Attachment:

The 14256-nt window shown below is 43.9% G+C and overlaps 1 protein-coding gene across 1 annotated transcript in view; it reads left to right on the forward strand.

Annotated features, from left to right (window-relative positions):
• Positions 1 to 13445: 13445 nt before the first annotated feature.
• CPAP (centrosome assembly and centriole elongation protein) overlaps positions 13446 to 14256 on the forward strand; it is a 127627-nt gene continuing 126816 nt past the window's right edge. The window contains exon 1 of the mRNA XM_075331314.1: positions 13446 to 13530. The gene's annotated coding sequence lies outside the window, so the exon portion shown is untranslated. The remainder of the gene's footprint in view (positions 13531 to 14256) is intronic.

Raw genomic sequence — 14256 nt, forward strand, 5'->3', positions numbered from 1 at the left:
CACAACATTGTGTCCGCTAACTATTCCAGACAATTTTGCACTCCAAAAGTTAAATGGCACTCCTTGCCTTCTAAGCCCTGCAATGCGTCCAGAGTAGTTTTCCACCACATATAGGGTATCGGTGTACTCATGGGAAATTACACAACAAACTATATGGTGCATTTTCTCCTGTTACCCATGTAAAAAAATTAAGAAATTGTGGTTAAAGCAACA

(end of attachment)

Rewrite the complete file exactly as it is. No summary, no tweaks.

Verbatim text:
The 14256-nt window shown below is 43.9% G+C and overlaps 1 protein-coding gene across 1 annotated transcript in view; it reads left to right on the forward strand.

Annotated features, from left to right (window-relative positions):
• Positions 1 to 13445: 13445 nt before the first annotated feature.
• CPAP (centrosome assembly and centriole elongation protein) overlaps positions 13446 to 14256 on the forward strand; it is a 127627-nt gene continuing 126816 nt past the window's right edge. The window contains exon 1 of the mRNA XM_075331314.1: positions 13446 to 13530. The gene's annotated coding sequence lies outside the window, so the exon portion shown is untranslated. The remainder of the gene's footprint in view (positions 13531 to 14256) is intronic.

Raw genomic sequence — 14256 nt, forward strand, 5'->3', positions numbered from 1 at the left:
CACAACATTGTGTCCGCTAACTATTCCAGACAATTTTGCACTCCAAAAGTTAAATGGCACTCCTTGCCTTCTAAGCCCTGCAATGCGTCCAGAGTAGTTTTCCACCACATATAGGGTATCGGTGTACTCATGGGAAATTACACAACAAACTATATGGTGCATTTTCTCCTGTTACCCATGTAAAAAAATTAAGAAATTGTGGTTAAAGCAACA